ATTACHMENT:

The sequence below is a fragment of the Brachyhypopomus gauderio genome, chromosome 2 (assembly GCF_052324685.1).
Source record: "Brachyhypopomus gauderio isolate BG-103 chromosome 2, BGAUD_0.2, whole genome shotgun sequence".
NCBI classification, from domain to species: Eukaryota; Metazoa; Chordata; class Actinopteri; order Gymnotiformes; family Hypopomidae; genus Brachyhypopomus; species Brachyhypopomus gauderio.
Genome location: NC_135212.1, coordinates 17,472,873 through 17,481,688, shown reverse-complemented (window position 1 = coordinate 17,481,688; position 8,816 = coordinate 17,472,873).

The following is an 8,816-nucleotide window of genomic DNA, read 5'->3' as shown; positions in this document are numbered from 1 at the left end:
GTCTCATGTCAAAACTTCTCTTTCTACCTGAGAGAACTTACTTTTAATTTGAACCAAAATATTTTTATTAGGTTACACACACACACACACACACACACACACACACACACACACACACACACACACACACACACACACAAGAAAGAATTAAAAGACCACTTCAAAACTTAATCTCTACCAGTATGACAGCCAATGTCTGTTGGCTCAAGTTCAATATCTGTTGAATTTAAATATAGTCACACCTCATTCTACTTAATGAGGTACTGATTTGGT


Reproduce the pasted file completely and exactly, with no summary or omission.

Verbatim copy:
The sequence below is a fragment of the Brachyhypopomus gauderio genome, chromosome 2 (assembly GCF_052324685.1).
Source record: "Brachyhypopomus gauderio isolate BG-103 chromosome 2, BGAUD_0.2, whole genome shotgun sequence".
NCBI classification, from domain to species: Eukaryota; Metazoa; Chordata; class Actinopteri; order Gymnotiformes; family Hypopomidae; genus Brachyhypopomus; species Brachyhypopomus gauderio.
Genome location: NC_135212.1, coordinates 17,472,873 through 17,481,688, shown reverse-complemented (window position 1 = coordinate 17,481,688; position 8,816 = coordinate 17,472,873).

The following is an 8,816-nucleotide window of genomic DNA, read 5'->3' as shown; positions in this document are numbered from 1 at the left end:
GTCTCATGTCAAAACTTCTCTTTCTACCTGAGAGAACTTACTTTTAATTTGAACCAAAATATTTTTATTAGGTTACACACACACACACACACACACACACACACACACACACACACACACACACACACACACACACACAAGAAAGAATTAAAAGACCACTTCAAAACTTAATCTCTACCAGTATGACAGCCAATGTCTGTTGGCTCAAGTTCAATATCTGTTGAATTTAAATATAGTCACACCTCATTCTACTTAATGAGGTACTGATTTGGT